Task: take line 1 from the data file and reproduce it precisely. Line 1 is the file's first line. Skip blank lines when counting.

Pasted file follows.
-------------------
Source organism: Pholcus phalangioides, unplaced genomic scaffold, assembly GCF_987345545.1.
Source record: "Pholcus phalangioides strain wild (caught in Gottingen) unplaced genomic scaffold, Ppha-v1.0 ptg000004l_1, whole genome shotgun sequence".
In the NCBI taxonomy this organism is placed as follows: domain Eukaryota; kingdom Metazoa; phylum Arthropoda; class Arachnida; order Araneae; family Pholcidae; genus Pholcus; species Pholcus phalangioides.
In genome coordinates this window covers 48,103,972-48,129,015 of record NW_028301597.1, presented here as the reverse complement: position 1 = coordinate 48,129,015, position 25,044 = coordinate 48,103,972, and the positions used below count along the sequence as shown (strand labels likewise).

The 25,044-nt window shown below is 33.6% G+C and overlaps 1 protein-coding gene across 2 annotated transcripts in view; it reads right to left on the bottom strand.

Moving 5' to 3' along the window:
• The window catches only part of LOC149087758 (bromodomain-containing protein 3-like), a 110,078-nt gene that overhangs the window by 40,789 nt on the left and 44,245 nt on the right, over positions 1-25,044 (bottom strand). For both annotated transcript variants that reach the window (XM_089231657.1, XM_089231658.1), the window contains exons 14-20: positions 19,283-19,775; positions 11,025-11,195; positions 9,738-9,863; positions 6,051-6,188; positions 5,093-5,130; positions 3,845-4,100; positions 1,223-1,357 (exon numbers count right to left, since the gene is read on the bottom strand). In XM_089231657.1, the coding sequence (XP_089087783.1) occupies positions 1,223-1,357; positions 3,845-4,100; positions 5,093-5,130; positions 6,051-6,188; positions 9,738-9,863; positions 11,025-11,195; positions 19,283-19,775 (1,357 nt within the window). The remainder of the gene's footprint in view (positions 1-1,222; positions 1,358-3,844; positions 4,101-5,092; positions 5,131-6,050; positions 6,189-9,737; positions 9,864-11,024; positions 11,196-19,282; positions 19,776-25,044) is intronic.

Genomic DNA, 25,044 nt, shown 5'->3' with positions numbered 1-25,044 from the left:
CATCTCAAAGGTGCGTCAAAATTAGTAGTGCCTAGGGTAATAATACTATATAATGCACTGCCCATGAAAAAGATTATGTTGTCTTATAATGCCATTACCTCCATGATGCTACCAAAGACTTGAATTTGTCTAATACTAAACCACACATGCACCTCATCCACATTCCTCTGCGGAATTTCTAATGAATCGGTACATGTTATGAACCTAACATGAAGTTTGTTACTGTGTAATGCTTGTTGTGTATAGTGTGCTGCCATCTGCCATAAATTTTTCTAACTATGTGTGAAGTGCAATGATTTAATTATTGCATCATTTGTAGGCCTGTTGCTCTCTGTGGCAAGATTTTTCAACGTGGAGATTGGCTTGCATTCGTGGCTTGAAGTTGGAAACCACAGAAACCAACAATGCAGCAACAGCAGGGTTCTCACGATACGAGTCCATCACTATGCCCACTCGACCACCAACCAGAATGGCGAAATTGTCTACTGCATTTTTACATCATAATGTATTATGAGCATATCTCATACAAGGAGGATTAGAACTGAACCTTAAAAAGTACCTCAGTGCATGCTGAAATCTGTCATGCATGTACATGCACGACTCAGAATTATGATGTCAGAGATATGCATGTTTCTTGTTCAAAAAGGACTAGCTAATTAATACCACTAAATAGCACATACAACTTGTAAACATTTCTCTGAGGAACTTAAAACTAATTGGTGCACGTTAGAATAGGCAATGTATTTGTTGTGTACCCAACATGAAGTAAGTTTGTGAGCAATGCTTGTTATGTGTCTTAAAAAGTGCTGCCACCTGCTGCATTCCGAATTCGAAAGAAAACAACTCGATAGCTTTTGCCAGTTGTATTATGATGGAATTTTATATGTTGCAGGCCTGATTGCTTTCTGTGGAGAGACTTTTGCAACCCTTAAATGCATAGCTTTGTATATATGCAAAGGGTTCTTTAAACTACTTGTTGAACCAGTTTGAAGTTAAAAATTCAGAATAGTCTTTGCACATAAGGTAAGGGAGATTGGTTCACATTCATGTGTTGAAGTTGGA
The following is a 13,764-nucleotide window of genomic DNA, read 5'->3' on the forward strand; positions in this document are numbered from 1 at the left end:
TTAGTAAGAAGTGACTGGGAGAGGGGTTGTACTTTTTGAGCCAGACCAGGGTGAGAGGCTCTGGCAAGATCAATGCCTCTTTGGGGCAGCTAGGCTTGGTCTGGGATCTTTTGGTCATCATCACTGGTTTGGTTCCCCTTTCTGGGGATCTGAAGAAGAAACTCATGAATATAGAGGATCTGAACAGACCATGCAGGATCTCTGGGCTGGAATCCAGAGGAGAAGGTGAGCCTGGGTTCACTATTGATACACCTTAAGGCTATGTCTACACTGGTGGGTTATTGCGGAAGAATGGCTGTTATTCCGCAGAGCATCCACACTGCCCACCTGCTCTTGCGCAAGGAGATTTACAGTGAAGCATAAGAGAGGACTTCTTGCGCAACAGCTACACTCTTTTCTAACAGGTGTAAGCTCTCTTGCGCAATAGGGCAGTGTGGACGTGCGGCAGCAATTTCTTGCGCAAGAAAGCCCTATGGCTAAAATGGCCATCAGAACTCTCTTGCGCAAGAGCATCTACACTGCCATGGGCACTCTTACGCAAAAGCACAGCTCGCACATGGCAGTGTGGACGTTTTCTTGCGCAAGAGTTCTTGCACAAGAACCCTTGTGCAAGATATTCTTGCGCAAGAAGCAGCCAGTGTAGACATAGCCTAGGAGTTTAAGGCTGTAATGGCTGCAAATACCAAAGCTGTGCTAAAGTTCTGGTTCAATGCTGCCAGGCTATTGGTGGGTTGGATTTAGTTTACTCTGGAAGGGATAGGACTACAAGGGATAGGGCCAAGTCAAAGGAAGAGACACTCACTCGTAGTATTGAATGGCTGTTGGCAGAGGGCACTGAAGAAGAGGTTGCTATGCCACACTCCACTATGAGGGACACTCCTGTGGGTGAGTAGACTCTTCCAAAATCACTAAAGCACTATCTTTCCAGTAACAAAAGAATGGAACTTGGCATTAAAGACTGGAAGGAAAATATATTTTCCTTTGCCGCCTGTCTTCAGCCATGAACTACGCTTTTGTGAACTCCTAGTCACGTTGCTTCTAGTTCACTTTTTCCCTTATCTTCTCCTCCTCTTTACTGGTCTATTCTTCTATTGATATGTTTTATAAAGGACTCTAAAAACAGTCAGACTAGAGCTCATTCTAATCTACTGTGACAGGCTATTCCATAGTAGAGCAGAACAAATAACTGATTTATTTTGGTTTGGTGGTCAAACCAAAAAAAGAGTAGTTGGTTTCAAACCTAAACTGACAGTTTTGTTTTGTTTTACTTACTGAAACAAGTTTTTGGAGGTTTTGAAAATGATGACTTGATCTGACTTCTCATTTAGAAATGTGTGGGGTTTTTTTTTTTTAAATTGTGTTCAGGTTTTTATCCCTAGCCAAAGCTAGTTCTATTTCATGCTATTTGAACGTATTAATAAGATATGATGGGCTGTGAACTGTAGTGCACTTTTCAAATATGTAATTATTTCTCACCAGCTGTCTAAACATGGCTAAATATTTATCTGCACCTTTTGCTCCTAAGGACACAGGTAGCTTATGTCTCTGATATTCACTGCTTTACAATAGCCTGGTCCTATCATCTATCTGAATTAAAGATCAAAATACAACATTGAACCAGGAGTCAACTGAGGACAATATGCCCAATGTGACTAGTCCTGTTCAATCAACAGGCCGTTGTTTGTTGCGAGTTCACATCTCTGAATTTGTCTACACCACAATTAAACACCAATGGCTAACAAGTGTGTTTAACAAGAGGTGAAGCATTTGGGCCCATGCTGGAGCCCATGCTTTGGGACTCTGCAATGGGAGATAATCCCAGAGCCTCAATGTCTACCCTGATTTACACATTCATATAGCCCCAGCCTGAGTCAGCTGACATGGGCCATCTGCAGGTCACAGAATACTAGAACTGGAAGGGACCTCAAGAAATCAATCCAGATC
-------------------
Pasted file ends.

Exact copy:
Source organism: Pholcus phalangioides, unplaced genomic scaffold, assembly GCF_987345545.1.